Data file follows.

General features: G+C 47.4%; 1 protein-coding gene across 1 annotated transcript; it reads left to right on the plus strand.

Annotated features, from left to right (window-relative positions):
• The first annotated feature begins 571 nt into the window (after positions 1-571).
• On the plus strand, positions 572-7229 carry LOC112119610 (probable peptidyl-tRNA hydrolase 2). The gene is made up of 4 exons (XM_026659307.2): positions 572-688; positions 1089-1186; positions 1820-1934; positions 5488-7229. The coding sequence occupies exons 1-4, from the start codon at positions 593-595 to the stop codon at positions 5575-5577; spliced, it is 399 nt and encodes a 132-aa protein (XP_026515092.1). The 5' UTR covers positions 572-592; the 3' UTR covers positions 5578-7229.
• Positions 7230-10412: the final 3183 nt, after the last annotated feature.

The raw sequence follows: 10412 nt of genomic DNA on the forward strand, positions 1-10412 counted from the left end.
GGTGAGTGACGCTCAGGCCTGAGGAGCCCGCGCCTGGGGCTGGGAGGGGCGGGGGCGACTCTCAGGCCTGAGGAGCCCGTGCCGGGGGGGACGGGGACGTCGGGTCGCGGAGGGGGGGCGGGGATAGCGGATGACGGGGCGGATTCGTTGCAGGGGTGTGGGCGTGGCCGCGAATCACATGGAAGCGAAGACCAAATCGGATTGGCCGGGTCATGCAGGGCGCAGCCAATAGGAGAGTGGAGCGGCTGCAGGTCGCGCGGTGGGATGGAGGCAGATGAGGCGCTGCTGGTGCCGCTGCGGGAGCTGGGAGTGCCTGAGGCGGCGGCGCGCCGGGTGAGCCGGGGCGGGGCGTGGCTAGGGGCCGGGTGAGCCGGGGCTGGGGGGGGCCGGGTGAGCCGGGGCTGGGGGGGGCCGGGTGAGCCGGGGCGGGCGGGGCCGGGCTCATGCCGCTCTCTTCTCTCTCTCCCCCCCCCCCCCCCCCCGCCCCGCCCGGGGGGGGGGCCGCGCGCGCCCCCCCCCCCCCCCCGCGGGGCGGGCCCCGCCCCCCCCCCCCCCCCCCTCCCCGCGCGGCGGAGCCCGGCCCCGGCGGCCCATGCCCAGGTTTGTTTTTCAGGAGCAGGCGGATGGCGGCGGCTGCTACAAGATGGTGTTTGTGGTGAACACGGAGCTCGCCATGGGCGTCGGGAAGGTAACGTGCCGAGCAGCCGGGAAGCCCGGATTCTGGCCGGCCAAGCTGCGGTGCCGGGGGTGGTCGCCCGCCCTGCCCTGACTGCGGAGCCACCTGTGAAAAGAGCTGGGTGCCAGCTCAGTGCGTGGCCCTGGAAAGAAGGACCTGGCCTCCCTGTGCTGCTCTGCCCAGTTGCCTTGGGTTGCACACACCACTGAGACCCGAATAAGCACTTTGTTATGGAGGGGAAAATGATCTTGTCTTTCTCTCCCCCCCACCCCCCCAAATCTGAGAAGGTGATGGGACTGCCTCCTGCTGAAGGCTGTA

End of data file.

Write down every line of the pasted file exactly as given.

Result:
General features: G+C 47.4%; 1 protein-coding gene across 1 annotated transcript; it reads left to right on the plus strand.

Annotated features, from left to right (window-relative positions):
• The first annotated feature begins 571 nt into the window (after positions 1-571).
• On the plus strand, positions 572-7229 carry LOC112119610 (probable peptidyl-tRNA hydrolase 2). The gene is made up of 4 exons (XM_026659307.2): positions 572-688; positions 1089-1186; positions 1820-1934; positions 5488-7229. The coding sequence occupies exons 1-4, from the start codon at positions 593-595 to the stop codon at positions 5575-5577; spliced, it is 399 nt and encodes a 132-aa protein (XP_026515092.1). The 5' UTR covers positions 572-592; the 3' UTR covers positions 5578-7229.
• Positions 7230-10412: the final 3183 nt, after the last annotated feature.

The raw sequence follows: 10412 nt of genomic DNA on the forward strand, positions 1-10412 counted from the left end.
GGTGAGTGACGCTCAGGCCTGAGGAGCCCGCGCCTGGGGCTGGGAGGGGCGGGGGCGACTCTCAGGCCTGAGGAGCCCGTGCCGGGGGGGACGGGGACGTCGGGTCGCGGAGGGGGGGCGGGGATAGCGGATGACGGGGCGGATTCGTTGCAGGGGTGTGGGCGTGGCCGCGAATCACATGGAAGCGAAGACCAAATCGGATTGGCCGGGTCATGCAGGGCGCAGCCAATAGGAGAGTGGAGCGGCTGCAGGTCGCGCGGTGGGATGGAGGCAGATGAGGCGCTGCTGGTGCCGCTGCGGGAGCTGGGAGTGCCTGAGGCGGCGGCGCGCCGGGTGAGCCGGGGCGGGGCGTGGCTAGGGGCCGGGTGAGCCGGGGCTGGGGGGGGCCGGGTGAGCCGGGGCTGGGGGGGGCCGGGTGAGCCGGGGCGGGCGGGGCCGGGCTCATGCCGCTCTCTTCTCTCTCTCCCCCCCCCCCCCCCCCCGCCCCGCCCGGGGGGGGGGCCGCGCGCGCCCCCCCCCCCCCCCCGCGGGGCGGGCCCCGCCCCCCCCCCCCCCCCCCTCCCCGCGCGGCGGAGCCCGGCCCCGGCGGCCCATGCCCAGGTTTGTTTTTCAGGAGCAGGCGGATGGCGGCGGCTGCTACAAGATGGTGTTTGTGGTGAACACGGAGCTCGCCATGGGCGTCGGGAAGGTAACGTGCCGAGCAGCCGGGAAGCCCGGATTCTGGCCGGCCAAGCTGCGGTGCCGGGGGTGGTCGCCCGCCCTGCCCTGACTGCGGAGCCACCTGTGAAAAGAGCTGGGTGCCAGCTCAGTGCGTGGCCCTGGAAAGAAGGACCTGGCCTCCCTGTGCTGCTCTGCCCAGTTGCCTTGGGTTGCACACACCACTGAGACCCGAATAAGCACTTTGTTATGGAGGGGAAAATGATCTTGTCTTTCTCTCCCCCCCACCCCCCCAAATCTGAGAAGGTGATGGGACTGCCTCCTGCTGAAGGCTGTA